The City Beats Blog invites experts affiliated with the School of Cities to publish essays, responses and reflections in a variety of formats and at any stage in the development of new ideas or research.
Unlike most neighbourhoods of its type in Detroit, the McDougall-Hunt area of the city’s near east side attracts hundreds of thousands of visitors per year. Home to the now-famous-but-once-reviled Heidelberg… Read more
One by one, downtowns have come back to life from the dark days of the pandemic’s onset. But Canadian downtowns? Not so much. Karen Chapple discusses her research on downtown recovery.
This essay by Tony Lam uses an urban village renewal project in the southern city Guangzhou to analyze the politics of eviction, demolition, resistance, and gentrification in light of the region’s shift from low-value to high-tech industries.
In a recent blog, TMU researchers Frank Clayton and David Amborski argue for “orderly and comprehensively planned low-density development,” based on the contention that not all greenfield development is sprawl. But sprawl is only the development we don’t want. Karen Chapple and Rolf Pendall ask what about the development we do want?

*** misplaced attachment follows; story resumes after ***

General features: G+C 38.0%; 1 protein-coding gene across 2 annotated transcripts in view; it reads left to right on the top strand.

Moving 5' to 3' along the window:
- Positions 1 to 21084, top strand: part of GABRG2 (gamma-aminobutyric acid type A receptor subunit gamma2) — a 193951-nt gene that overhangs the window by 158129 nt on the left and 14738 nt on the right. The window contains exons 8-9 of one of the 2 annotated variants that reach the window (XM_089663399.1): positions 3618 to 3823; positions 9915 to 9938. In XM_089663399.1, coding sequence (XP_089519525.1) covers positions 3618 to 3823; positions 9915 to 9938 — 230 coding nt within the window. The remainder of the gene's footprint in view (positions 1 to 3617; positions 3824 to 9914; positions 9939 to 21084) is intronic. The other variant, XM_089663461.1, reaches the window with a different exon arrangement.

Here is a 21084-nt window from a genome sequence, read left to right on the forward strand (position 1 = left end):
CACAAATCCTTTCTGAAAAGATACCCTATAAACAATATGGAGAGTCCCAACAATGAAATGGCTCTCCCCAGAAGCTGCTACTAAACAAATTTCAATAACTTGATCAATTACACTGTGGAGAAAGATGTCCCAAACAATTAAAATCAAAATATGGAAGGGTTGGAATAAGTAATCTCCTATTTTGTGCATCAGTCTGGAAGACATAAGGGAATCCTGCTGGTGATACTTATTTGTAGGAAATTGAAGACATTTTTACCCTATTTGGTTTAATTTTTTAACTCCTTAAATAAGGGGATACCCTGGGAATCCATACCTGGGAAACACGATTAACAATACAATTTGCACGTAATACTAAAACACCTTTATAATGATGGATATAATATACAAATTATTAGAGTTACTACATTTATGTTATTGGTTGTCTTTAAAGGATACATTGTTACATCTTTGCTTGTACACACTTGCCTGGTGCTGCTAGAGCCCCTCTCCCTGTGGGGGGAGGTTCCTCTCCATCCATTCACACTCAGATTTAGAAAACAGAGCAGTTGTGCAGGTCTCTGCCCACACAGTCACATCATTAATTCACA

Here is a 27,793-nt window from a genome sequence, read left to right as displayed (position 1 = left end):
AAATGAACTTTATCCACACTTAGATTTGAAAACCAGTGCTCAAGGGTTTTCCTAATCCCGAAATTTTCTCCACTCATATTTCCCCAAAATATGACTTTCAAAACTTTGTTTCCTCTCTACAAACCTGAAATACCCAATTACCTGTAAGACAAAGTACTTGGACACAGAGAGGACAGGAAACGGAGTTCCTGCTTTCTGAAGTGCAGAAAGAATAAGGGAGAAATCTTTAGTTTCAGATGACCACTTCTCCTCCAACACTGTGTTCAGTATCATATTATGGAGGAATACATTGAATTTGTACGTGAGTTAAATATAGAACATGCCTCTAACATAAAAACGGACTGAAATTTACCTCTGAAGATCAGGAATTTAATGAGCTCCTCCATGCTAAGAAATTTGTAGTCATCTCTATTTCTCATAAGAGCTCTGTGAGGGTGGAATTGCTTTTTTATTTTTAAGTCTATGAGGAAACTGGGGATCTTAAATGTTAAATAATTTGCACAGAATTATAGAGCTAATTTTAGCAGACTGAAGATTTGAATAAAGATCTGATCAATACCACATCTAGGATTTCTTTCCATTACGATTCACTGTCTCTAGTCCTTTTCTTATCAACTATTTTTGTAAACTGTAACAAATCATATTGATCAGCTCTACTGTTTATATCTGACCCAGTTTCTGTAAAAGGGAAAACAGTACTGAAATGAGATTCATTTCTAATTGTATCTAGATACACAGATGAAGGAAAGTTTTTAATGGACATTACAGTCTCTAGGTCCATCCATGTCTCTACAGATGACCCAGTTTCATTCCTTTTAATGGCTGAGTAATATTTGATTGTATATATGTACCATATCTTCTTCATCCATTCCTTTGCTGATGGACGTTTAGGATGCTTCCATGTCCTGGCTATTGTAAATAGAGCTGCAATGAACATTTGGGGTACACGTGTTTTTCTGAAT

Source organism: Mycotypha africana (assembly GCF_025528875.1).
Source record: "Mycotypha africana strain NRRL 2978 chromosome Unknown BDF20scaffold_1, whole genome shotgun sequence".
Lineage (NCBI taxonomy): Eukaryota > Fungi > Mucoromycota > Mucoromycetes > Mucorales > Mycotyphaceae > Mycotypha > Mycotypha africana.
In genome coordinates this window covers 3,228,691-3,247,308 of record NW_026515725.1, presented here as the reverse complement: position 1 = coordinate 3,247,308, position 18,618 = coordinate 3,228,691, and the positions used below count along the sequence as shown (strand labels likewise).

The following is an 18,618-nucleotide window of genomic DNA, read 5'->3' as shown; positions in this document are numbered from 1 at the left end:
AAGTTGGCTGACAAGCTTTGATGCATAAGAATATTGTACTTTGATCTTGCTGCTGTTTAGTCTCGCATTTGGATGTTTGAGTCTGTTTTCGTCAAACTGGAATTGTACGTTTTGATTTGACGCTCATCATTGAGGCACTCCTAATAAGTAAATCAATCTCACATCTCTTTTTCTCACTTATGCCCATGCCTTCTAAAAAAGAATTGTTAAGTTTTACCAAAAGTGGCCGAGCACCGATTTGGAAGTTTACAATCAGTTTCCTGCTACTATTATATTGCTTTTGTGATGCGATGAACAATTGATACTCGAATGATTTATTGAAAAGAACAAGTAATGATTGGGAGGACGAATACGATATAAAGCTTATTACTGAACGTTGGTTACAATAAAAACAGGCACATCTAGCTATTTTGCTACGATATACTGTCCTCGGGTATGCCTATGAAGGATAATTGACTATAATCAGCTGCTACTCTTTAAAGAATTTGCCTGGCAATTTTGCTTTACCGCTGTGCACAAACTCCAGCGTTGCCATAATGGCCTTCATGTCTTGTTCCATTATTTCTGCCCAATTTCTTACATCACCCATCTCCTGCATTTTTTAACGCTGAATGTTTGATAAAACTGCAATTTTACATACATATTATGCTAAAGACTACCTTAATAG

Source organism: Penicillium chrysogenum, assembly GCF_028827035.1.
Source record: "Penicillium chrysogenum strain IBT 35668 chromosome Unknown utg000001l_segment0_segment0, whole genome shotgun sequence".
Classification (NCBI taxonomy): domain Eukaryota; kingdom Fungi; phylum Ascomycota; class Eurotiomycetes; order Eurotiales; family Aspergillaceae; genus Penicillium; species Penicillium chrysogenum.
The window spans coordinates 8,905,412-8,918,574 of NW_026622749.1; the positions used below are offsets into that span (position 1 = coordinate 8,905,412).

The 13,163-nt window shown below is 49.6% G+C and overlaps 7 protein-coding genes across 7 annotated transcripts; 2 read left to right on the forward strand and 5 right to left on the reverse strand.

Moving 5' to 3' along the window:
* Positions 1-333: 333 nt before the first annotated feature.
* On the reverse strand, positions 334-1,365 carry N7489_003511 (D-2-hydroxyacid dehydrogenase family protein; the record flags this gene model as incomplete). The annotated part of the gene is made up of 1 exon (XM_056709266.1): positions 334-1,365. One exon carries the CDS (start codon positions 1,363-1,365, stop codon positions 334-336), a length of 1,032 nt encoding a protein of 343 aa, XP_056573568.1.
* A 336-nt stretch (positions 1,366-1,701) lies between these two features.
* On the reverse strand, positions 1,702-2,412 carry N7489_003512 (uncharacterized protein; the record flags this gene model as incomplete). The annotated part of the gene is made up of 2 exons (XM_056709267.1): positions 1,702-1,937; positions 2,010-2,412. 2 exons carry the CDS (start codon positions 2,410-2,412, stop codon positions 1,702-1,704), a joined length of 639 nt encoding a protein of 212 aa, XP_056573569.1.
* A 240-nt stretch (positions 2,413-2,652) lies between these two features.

One of the common goals that brings together University of Toronto Sociology Professor Prentiss Dantzler and the Toronto Community Housing Corporation (TCHC) is to find ways to provide tenants with affordable places to live.
As a part of a panel discussion at the 3rd Urban Economy Forum in 2021, Prof. Karen Chapple proposed three ways to address land theft in the face of rising houselessness and displacement by borrowing from the Indigenous ways of knowing to redefine the modern concept of land ownership.
When the University of Toronto offered Karen Chapple the job as the inaugural Director of the School of Cities, she hadn’t visited Toronto since 1996 – and border crossing restrictions made it impossible to visit. So she asked friends and colleagues on the West and East coasts what they thought.